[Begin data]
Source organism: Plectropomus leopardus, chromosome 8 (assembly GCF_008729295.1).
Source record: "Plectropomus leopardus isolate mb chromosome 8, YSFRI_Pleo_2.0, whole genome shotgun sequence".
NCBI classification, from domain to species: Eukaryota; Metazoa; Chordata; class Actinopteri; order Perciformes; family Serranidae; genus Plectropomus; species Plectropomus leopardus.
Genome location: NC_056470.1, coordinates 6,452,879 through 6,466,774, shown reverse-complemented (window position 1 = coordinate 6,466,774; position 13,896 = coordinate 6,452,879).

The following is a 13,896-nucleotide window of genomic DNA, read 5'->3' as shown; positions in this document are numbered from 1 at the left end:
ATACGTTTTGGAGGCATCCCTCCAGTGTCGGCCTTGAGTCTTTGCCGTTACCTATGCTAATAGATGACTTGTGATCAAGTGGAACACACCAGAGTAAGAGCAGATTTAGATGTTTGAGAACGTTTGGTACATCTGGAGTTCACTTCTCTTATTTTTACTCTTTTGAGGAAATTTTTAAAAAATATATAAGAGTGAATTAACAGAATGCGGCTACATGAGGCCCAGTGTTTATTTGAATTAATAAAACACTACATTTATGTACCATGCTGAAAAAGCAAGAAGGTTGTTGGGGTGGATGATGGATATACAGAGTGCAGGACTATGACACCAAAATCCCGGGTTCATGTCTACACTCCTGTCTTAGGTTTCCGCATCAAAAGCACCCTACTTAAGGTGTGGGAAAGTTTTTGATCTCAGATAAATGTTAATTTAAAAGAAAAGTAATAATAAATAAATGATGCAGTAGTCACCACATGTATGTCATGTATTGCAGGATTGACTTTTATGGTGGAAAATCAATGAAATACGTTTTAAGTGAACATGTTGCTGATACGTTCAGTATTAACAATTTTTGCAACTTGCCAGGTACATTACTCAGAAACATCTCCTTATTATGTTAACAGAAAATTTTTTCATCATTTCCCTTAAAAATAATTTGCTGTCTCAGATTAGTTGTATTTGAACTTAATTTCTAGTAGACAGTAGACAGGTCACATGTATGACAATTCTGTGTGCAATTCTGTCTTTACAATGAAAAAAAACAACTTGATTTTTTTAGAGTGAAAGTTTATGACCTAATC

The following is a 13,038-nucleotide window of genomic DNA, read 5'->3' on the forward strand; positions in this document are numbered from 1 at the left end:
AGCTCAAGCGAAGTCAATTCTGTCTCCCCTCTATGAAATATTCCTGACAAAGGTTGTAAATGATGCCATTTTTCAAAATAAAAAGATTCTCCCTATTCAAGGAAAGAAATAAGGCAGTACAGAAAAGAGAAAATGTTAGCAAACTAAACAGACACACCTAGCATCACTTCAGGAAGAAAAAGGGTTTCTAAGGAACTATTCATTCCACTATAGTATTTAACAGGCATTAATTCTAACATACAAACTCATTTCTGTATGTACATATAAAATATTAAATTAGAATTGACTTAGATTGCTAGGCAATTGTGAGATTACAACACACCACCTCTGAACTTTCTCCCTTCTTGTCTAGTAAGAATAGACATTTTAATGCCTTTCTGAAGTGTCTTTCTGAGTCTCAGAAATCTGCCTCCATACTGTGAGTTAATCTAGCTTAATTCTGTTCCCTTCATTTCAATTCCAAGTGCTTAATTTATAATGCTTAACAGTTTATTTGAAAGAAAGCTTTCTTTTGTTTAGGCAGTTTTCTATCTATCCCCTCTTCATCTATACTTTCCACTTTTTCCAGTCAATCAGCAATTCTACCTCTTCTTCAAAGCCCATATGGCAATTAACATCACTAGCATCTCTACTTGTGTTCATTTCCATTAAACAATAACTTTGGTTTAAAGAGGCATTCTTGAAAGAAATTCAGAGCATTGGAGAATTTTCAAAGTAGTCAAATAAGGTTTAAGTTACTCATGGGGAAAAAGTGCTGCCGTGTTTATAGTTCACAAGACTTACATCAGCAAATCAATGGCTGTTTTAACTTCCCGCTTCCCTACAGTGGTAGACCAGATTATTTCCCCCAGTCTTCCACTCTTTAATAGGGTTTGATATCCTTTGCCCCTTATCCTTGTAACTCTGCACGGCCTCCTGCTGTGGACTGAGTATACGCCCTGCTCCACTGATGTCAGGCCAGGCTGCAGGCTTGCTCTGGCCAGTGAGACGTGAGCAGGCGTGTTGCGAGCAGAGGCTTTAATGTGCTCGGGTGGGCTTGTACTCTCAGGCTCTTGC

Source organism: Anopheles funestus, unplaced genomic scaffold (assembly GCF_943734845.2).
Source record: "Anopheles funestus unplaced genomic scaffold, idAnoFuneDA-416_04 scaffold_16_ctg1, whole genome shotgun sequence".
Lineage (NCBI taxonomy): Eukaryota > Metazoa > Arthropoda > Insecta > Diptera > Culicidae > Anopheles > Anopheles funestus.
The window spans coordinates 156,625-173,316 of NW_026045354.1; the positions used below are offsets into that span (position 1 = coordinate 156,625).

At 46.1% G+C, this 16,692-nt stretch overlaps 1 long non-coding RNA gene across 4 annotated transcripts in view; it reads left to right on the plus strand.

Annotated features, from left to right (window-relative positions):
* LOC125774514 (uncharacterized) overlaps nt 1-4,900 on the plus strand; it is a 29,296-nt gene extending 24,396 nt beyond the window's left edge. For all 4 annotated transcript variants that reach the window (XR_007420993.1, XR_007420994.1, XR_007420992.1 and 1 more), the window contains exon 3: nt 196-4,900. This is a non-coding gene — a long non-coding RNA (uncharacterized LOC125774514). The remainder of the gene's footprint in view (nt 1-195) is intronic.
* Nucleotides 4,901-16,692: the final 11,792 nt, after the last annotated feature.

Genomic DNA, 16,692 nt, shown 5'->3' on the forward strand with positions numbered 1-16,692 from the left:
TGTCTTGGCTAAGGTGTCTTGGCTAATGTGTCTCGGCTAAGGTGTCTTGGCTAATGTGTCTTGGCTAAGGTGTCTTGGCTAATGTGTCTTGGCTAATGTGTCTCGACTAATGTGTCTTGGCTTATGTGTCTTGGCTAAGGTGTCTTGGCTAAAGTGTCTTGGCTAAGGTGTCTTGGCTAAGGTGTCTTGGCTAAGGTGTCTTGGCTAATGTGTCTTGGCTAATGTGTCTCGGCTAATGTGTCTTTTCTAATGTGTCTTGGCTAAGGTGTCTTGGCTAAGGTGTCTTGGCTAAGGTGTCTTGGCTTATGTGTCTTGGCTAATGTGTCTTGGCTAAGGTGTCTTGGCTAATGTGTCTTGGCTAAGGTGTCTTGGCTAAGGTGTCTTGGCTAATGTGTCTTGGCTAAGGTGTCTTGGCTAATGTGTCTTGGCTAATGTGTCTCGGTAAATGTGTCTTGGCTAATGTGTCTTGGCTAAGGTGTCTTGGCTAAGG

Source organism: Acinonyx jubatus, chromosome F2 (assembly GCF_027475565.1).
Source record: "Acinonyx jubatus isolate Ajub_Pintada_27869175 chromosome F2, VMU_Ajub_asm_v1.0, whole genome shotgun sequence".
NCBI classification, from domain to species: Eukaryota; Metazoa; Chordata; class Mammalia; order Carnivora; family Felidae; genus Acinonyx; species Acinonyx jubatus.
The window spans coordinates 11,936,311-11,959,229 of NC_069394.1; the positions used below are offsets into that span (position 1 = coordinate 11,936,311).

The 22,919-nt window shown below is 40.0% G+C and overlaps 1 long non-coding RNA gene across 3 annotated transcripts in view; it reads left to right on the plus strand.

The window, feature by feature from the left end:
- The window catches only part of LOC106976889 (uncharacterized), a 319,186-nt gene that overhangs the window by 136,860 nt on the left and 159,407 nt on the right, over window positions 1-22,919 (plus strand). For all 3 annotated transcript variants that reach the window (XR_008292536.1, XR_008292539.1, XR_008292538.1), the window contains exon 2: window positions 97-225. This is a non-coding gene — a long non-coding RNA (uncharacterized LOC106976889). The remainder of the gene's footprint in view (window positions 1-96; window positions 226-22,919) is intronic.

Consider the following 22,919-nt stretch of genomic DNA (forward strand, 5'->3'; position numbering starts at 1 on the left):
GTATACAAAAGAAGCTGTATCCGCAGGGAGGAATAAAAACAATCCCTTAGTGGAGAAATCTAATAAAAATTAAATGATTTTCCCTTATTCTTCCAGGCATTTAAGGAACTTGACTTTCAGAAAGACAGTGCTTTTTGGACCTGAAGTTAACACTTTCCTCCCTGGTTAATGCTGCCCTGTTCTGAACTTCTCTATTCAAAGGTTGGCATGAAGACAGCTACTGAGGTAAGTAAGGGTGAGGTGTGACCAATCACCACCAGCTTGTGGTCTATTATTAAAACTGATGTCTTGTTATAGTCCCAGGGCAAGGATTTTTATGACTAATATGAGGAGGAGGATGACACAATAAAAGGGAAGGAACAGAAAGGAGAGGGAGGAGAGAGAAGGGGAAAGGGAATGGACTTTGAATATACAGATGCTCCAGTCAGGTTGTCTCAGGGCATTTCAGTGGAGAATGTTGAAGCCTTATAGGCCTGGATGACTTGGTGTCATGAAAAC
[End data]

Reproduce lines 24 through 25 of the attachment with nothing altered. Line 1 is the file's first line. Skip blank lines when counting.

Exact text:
The window, feature by feature from the left end:
- The window catches only part of LOC106976889 (uncharacterized), a 319,186-nt gene that overhangs the window by 136,860 nt on the left and 159,407 nt on the right, over window positions 1-22,919 (plus strand). For all 3 annotated transcript variants that reach the window (XR_008292536.1, XR_008292539.1, XR_008292538.1), the window contains exon 2: window positions 97-225. This is a non-coding gene — a long non-coding RNA (uncharacterized LOC106976889). The remainder of the gene's footprint in view (window positions 1-96; window positions 226-22,919) is intronic.